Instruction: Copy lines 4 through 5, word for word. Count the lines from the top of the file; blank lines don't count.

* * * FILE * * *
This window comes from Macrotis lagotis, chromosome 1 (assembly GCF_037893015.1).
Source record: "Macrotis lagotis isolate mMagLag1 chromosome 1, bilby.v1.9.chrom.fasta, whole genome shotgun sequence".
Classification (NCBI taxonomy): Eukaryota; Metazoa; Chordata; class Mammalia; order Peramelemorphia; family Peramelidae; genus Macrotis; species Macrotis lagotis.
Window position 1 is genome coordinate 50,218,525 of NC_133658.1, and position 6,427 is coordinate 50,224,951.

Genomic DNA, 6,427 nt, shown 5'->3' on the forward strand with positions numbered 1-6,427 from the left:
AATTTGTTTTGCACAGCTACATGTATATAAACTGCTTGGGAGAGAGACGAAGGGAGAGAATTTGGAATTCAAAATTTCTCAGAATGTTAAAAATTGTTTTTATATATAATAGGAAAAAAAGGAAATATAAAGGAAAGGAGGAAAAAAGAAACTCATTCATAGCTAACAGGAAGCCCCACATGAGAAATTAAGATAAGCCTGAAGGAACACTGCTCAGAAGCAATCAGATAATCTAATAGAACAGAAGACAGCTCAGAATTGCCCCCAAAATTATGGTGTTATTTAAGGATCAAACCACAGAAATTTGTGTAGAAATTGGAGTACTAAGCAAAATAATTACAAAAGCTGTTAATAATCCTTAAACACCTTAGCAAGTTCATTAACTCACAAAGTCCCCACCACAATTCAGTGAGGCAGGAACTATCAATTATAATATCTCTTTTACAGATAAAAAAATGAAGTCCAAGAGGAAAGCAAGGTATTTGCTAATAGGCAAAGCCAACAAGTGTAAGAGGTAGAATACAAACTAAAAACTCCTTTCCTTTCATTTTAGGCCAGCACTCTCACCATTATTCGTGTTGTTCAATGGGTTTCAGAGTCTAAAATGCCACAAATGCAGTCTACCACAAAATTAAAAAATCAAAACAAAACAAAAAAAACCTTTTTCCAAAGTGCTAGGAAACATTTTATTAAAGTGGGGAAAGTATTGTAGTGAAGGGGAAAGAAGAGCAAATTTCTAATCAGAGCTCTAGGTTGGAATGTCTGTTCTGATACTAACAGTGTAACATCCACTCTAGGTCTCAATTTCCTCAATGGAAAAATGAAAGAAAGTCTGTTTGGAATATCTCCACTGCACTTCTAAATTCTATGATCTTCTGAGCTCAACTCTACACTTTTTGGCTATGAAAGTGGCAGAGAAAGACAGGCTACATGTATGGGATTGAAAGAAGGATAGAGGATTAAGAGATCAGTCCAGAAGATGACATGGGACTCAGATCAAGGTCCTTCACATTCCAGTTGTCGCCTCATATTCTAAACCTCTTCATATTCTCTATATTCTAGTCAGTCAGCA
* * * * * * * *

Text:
Window position 1 is genome coordinate 50,218,525 of NC_133658.1, and position 6,427 is coordinate 50,224,951.

Genomic DNA, 6,427 nt, shown 5'->3' on the forward strand with positions numbered 1-6,427 from the left: